- Fill up at a quarter tank. Don’t wait until the gas gauge hits empty before you fill up. Filling up around a quarter tank is better for your fuel injection system, thus improving your gas mileage.
Find the Fuel Online
Whether you want alternate fuel or good, old-fashioned gas, use these online fuel finders to locate the best price in your neighborhood.
- AltFuelPrices.com. Search for biodiesel, ethanol, and many other alternative fuel sources by zip code. Click on each site to find the current price.
- FuelMeUp.com. Use this online search to find the best price in your area. Search by regular, midgrade, super, or diesel and get the prices for each.
- GasBuddy.com. Enter your zip code or city to find gas prices in your area with time and date of when the price is reported. You can also easily report a price on the same page.
- GasNearU.com. This online resource seems to pinpoint by zip code very efficiently and offers an easy-to-read spreadsheet with prices for each grade. They also include the highest, lowest, and average price.
- GasPriceWatch.com. Providing gas stations with pricing on a Google map, this site is easy to use. The gas price reportings are flagged if they are older than three days.
- Motor Trend.com. Search by zip code or state to find gas prices near you. No map is included on this site, so know your streets when using this one.
- MSN Autos. Find gas stations in your zip code located on an MSN map. Scroll down to find the corresponding prices.
Choose Your Fuel
You don’t have to rely on gasoline alone. Explore some of these opportunities for alternative fuels or learn to choose the best brand of gasoline.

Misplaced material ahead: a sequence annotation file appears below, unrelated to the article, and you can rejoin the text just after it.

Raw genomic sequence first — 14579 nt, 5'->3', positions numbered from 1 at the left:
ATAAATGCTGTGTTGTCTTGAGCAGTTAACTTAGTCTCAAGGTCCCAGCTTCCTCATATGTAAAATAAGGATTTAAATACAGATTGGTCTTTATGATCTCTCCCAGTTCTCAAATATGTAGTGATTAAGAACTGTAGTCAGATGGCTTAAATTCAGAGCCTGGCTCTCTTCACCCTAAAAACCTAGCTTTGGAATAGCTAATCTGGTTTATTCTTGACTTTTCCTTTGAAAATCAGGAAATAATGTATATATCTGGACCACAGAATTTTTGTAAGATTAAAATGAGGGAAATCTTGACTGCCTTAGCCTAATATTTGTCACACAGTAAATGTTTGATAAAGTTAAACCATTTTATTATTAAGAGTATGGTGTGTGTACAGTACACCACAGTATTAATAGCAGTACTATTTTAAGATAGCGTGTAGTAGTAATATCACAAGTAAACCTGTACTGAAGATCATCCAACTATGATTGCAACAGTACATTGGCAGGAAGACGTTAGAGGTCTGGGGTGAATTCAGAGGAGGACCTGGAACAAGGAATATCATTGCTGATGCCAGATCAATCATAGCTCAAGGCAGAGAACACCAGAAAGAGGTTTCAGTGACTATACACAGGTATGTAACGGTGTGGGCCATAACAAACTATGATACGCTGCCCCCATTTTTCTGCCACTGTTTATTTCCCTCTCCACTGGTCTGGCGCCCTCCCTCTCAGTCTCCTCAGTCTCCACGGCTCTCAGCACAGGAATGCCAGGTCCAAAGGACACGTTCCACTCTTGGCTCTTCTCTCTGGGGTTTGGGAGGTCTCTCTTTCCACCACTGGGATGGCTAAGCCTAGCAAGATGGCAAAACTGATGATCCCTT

- Ethanol. Primarily made from starch in corn grain, this alternative fuel source is added into petroleum-based fuels. Any car made after 1970 can safely use a 10% ethanol blend. Learn the latest about ethanol at Ethanol Blog.
- Biodiesel. For those with diesel engines, an alternative fuel might be biodiesel. Like ethanol, biodiesel comes from a plant source, this time soy bean oil. It is also mixed with petroleum-based fuels. Read about some of the benefits of driving with biodiesel fuel.
- Electric. Sure, you have to buy a whole car to take advantage of this fuel source, but what a great alternative to paying for gas. Find out ten great reasons to drive electric.
- Hybrid. Again, this requires a new car purchase to take advantage of the hybrid, but using a mix of gas and electricity will help save money on fuel expenses.
- Flex-fuel. Some vehicles are equipped to take flex-fuel, or ethanol mixed at a higher blend rate than 10%. Read this article to find out more about flex-fuel, where to buy it, and how to know if your car takes it.
- Choose the brand. Some brands of gas are more expensive and some are less expensive. Do your homework to determine why they are priced differently and if paying the extra will save you in the long run or not.
Changing the way you drive can have one of the biggest impacts on your car’s gas mileage. Try these suggestions to help you to use less gas.